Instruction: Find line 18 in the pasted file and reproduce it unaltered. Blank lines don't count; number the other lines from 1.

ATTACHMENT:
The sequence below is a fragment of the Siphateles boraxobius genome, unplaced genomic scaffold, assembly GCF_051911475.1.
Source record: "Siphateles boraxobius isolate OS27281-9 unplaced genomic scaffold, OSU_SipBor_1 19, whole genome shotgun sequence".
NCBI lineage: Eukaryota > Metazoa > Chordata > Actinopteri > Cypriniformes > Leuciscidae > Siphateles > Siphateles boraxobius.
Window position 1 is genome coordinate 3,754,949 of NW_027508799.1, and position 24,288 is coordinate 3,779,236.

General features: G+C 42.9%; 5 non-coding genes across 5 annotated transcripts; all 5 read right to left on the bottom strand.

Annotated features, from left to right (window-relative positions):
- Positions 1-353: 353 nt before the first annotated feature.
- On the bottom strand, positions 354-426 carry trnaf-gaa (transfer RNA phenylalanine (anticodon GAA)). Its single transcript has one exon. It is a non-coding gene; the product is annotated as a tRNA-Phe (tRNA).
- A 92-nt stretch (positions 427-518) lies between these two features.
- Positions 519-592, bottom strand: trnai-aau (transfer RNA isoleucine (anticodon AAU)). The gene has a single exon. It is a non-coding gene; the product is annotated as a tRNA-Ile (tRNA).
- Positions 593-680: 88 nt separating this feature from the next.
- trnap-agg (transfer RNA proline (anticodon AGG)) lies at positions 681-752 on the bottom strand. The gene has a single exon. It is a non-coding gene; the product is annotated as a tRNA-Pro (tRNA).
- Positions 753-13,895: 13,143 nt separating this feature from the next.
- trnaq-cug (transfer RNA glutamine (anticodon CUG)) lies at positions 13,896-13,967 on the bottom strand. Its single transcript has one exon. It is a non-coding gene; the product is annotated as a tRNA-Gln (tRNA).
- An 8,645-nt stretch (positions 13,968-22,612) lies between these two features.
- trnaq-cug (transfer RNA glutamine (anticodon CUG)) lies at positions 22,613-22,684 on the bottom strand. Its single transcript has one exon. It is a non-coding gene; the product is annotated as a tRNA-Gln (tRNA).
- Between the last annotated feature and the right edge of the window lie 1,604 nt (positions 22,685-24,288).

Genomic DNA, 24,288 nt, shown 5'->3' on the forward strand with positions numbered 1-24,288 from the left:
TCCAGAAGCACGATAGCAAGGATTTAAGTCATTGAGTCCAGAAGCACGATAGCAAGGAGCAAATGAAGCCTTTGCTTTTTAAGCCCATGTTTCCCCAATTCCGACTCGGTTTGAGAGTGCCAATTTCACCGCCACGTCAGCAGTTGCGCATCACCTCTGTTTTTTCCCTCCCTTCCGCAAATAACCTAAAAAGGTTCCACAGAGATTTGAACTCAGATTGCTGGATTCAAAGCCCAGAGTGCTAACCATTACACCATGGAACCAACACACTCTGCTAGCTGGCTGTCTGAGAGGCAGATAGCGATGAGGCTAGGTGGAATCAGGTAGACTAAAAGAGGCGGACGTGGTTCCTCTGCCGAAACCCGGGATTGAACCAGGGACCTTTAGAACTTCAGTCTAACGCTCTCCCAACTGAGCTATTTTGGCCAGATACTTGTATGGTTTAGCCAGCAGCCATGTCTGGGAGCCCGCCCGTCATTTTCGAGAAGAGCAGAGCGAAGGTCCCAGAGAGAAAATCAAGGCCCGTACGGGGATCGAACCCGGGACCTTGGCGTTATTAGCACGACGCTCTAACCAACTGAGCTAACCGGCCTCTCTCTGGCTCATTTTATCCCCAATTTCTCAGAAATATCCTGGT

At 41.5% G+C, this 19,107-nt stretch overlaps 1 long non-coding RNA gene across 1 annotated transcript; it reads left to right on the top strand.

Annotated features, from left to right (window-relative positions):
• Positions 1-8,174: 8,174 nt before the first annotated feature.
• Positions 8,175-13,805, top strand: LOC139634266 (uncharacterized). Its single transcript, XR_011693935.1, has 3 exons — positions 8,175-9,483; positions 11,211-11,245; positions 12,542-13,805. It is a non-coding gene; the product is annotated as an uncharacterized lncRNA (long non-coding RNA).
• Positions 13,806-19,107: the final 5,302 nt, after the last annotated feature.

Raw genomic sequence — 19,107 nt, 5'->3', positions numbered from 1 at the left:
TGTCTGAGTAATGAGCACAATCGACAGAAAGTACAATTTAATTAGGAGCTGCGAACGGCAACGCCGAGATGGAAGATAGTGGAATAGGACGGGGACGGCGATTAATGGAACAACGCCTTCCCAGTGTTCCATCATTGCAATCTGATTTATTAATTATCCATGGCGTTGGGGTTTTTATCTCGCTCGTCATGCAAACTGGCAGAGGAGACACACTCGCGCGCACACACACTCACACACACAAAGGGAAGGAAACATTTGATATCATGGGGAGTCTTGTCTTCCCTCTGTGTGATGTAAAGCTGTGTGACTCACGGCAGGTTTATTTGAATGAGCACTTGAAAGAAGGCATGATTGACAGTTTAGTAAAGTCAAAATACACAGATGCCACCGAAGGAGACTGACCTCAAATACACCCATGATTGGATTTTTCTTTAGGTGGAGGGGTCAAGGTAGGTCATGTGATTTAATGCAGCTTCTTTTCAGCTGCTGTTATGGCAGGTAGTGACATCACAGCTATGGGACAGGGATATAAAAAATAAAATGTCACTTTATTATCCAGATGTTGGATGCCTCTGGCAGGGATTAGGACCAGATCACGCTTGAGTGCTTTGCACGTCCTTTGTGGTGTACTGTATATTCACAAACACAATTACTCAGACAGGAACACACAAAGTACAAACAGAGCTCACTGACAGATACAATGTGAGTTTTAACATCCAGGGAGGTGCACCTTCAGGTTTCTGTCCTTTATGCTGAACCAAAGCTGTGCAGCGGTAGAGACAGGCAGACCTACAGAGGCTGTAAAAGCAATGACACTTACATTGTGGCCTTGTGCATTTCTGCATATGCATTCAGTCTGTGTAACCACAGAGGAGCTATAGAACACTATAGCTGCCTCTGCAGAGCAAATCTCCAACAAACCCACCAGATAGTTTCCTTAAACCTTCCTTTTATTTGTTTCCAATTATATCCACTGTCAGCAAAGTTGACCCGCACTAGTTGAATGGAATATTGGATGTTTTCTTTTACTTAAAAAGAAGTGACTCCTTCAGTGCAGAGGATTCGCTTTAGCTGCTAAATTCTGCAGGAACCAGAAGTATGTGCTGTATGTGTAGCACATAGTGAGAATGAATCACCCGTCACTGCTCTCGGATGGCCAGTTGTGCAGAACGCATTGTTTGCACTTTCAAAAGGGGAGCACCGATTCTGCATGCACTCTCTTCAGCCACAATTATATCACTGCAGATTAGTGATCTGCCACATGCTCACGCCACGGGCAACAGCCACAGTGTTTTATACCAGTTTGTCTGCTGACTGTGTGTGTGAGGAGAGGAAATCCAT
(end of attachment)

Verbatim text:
Genomic DNA, 24,288 nt, shown 5'->3' on the forward strand with positions numbered 1-24,288 from the left: